“The report was written for me, it wasn’t intended to be an investigative piece,” he said.

Le Roy withheld the full task force report because it contained personnel assessments, but said he did not exclude anything substantial from the summary.

“I asked the task force to review personnel,” said Le Roy. “Calvin will never share personnel assessments with people. If there’s anything of substance that’s not included in here, it’s about personnel.”

He also thought the task force may not have been as frank if they thought the report would be released to the public.

“I needed them to be very candid, and they were,” he said.

Anyone following Calvin’s recent string of budget woes, or anyone involved in the financial industry, will realize that the situation is far from simple.

“There are multiple causes here, but our human mind wants to simplify things. We want to blame it on a person, blame it on investment strategy, but that doesn’t work,” said Le Roy.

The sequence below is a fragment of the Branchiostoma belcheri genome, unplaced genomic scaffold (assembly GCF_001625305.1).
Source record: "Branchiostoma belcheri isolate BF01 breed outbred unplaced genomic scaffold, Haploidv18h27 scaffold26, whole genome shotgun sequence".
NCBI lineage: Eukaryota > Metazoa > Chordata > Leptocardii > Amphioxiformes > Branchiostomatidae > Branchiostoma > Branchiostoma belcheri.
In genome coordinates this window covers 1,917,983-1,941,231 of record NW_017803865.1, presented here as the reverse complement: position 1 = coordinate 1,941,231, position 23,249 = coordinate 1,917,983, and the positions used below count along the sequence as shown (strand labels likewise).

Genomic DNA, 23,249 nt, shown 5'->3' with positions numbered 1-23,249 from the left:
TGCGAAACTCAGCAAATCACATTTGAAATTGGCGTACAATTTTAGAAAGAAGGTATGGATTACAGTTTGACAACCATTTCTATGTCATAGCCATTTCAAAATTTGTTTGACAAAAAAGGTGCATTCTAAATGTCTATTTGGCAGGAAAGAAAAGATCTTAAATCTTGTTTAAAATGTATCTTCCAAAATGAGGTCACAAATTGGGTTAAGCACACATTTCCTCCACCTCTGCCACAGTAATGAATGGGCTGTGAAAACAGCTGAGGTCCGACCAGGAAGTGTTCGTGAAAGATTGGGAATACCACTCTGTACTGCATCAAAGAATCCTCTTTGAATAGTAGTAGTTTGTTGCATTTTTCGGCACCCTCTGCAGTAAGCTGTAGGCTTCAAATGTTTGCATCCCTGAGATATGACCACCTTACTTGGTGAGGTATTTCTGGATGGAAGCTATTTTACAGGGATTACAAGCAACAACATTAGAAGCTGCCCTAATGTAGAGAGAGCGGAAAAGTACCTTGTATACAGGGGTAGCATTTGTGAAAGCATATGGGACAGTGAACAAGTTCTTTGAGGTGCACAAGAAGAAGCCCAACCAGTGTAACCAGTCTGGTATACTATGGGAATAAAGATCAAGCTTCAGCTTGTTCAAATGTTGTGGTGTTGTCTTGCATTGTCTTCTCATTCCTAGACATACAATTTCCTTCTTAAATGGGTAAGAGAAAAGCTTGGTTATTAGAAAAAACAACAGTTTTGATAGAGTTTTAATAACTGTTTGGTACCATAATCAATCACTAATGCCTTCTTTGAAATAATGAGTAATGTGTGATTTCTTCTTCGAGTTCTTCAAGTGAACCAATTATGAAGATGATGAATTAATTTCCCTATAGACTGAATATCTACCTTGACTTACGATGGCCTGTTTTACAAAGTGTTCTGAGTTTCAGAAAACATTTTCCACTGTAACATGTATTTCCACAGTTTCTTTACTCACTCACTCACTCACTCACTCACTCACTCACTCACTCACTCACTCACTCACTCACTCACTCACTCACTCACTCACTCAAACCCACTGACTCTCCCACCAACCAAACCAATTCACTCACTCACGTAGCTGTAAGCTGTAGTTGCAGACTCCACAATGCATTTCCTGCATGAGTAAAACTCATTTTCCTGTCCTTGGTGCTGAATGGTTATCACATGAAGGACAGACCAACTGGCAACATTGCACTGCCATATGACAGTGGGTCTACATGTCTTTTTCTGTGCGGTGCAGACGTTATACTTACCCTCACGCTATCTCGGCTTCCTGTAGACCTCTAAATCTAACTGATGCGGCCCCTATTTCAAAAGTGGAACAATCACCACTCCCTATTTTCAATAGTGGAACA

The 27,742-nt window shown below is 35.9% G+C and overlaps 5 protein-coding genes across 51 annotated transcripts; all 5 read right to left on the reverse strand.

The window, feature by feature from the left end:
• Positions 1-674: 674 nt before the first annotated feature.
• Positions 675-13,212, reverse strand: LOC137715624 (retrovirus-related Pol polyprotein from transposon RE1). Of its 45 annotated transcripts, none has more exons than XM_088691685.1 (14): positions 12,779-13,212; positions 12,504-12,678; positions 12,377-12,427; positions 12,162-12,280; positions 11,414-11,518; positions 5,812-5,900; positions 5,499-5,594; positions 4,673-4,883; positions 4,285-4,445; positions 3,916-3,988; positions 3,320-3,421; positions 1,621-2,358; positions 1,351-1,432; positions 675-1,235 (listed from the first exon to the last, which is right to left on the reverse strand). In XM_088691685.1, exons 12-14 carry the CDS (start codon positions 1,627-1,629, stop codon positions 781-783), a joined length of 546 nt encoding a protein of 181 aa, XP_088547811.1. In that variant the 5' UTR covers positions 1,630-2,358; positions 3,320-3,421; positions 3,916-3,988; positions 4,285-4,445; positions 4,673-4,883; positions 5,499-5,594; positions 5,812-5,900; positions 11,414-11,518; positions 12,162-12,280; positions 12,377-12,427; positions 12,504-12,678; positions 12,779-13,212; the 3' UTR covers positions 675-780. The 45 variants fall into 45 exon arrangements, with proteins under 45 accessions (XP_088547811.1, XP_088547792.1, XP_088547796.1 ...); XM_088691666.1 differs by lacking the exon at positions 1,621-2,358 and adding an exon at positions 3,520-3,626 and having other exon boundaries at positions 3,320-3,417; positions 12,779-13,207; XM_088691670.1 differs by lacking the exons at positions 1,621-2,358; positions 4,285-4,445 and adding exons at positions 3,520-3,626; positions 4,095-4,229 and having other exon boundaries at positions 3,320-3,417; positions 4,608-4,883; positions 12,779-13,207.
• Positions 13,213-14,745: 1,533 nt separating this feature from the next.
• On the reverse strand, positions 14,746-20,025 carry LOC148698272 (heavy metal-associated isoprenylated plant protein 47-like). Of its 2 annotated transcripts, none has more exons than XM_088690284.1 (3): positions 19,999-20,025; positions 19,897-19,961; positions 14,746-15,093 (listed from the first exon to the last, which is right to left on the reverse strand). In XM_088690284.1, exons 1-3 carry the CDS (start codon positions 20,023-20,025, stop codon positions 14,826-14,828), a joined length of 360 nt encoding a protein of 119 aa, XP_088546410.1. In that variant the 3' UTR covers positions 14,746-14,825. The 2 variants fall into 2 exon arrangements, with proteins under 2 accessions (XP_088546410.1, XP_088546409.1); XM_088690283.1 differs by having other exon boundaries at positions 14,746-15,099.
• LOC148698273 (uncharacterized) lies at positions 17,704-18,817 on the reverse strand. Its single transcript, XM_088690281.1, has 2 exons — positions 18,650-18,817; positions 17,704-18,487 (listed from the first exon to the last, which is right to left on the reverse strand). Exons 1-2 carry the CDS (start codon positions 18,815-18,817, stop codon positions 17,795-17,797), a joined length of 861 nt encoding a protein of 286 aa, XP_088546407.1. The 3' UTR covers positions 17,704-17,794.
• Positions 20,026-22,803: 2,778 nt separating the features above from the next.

“I see this as a system failure,” he said. “To just blame a person or a bunch of people is scapegoating, and a vast oversimplification.”

The task force agreed with him, according to Le Roy’s summary.

“It is apparent from the report that multiple causes are responsible for the financial challenges affecting Calvin,” wrote Le Roy.

But as Le Roy looks forward, he is optimistic that Calvin’s mission and desire to serve students will carry the school through.

“These initiatives represent the first steps down the path toward institutional renewal,” he wrote. “Working together … we can meet these challenges with a united and joyful spirit.”

Additional reporting by John Kloosterman, managing editor.

About the Authors

Ryan Struyk

Ryan Struyk was the Chimes editor in chief for fall 2013. He's a senior studying mathematics and political science. Being a journalist means being both student and teacher of the world, and that’s why his job is the best one out there.

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Abby Zwart

Abby Zwart is the editor in chief of Chimes for the 2012-13 school year. She is a senior secondary education and English major. This is her fourth year on Chimes staff and second as editor in chief.